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Flashcards in Microbiology - 1 Deck (13):
1

What are the 7 major categories of organizms that cause infectious disease?

  1. Arthropods
  2. Bacteria
  3. Fungi
  4. Helminths
  5. Prions
  6. Protozoa
  7. Viruses

Notes:

  • identification & classification = essential for correct diagnosis, tx, and control!

2

Compare and contrast prokaryotes & eukaryotes

Bacteria = prokaryotes; All other = eukaryotes

Prokaryote:

  • No nucleus
  • Single circular DNA (chromosome)
  • Plasmids 
    • extrachromosomal DNA
  • Transcription & Translation = simultaneously
  • No membrane-bound organelles

Eukaryotes:

  • Nucleus (membrane bound)
  • Multiple chromosomes 
  • Transcription --> mRNA in nucleus
  • Translation --> ribosomes in cytoplasm
  • Membrane bound organelles

3

What are the advantages/disadvantages for intracellular & extracellular microbes?

Intracellular microbes (Microparasites - viruses, bacteria, protozoa, fungi)

  • viruses = obligate intracellular 
    • take genetic machinery from host 
    • take nutrients directly from intracell microenvironment
    • produce large # progeny
  • protected from:
    • host's immune defenses
    • antibiotics or other drugs
  • often live w/in immune cells
  • transmission btw host cells involves:
    • destruction; contribute to tissue damage

Extracellular microbes (Macroparasites - worms, arthropods):

  • take nutrients directly from
    • tissue fluids
    • feeding on host cells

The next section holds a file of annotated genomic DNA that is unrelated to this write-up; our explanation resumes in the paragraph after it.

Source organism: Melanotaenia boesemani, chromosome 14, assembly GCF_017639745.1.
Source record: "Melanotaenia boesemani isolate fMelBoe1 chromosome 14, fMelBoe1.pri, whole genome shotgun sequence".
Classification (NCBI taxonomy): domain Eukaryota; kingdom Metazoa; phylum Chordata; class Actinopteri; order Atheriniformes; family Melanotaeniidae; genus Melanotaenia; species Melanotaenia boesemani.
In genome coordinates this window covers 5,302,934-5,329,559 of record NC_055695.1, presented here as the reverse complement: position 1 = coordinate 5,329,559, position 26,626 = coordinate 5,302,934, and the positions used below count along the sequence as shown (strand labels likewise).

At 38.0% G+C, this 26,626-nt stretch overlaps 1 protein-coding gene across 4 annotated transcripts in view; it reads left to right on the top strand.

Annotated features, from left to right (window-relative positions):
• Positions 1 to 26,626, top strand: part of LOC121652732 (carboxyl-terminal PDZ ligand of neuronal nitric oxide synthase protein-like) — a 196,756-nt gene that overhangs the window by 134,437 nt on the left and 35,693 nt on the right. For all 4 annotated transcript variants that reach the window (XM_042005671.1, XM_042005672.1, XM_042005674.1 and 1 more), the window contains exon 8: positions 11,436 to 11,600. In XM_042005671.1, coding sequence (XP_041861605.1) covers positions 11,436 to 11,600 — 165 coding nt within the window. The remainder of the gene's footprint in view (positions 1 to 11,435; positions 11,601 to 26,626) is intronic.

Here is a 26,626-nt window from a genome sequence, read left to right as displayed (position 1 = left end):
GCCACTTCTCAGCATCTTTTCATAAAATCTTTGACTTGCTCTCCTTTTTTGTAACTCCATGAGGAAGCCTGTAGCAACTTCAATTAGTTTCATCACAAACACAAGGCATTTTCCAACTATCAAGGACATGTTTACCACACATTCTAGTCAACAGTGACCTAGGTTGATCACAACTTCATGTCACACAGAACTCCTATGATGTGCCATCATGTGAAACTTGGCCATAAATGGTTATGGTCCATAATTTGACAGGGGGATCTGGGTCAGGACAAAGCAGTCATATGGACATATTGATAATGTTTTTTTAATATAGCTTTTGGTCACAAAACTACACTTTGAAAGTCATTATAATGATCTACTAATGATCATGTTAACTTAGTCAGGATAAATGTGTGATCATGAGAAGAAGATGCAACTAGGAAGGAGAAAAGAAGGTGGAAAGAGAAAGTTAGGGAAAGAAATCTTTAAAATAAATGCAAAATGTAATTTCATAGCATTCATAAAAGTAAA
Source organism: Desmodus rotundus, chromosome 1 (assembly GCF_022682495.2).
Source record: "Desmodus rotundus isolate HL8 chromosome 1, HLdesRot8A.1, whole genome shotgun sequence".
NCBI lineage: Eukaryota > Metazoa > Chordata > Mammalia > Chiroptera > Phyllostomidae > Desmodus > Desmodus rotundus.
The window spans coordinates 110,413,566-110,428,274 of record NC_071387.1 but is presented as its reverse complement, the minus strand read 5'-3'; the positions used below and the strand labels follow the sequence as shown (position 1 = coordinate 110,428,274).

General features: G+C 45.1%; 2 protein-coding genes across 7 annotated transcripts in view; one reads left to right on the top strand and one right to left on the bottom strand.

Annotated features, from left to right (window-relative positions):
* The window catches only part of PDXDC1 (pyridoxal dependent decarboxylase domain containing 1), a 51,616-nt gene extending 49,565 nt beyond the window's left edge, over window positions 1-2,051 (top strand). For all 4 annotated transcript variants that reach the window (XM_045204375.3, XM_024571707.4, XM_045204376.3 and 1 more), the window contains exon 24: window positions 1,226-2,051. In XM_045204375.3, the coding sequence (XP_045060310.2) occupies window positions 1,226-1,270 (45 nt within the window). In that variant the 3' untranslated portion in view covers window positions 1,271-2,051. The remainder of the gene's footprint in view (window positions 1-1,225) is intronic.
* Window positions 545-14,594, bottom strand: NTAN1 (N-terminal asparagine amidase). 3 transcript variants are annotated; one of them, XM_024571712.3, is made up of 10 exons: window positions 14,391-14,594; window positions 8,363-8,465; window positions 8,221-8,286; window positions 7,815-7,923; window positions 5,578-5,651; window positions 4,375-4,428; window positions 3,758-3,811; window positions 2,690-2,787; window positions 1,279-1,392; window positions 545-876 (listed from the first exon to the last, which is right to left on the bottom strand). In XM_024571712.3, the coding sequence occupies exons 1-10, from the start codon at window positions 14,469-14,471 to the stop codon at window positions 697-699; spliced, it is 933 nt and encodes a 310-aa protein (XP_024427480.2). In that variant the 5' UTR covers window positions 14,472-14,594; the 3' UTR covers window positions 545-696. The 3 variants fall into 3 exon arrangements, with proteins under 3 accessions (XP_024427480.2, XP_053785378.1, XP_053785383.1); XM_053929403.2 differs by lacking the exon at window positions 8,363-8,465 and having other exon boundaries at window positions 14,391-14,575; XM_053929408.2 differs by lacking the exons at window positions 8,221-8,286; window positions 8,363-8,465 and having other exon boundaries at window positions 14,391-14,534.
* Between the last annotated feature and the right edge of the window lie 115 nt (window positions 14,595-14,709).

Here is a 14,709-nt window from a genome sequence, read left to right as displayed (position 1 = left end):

• intestinal contents
  • grow &reproduce freely
  • move & spread rapidly w/in body tissue
  • size --> problems to host's immune defenses
    • worms = several protective external layers & move quickly

4

What are the pros/cons of the human microbiota (normal flora)?

Pros:

  • normal flora PREVENTS colonization by potential pathogens
    1. skin bacteria
      • produce fatty acids --> discourage invasion
    2. gut bacteria 
      • antimicrobial activity + metabolic waste products --> prevent invasion  from other species
      • release organic acids --> metabolic value to host
      • produce B vitamins & vitamin K
    3. vaginal lactobacilli 
      • maintain acid environment --> supresses growth of other organisms
  • antigenic stimulation provided by intestinal flora --> ensures normal development of immune system

Cons:

  • spread into previously sterile parts of the body if intestine or skin = perforated
    • teeth extration
    • UTI
  • normal flora --> causes of hospital--acquired infection 
    • pts exposed to invasive tx
    • burn victims
  • overgrowth by potentially pathogenic members of the normal flore can occur, leading to:
    • composition of flora changes (ie after antibiotics)
    • local environment changes (ie increase in stomach or vaginal pH)
    • immune system becomes ineffective (ie AIDS/immunosuppression)
  • Potential pathogens take advantage of the opportunity to increase their population size / invade tissues

Notes:

  • In health, blood + blood fluids + tissues = sterile

5

What are the differences between the 3 types of symbiosis: commensalism, mutualism, and parasitism?

Commensalism: 

  • 1 species lives HARMLESSLY in/on the body of a larger species
    • smaller species makes use of environment to acquire nutrients
  • Majority of these are BACTERIA 
    • relationsip w/ host may be highly specialized 
    • ex: in humans, bacteria ferment and digest food
      • harmful if tissue damaged (surgery); flora changes (antibiotics); or immunity reduced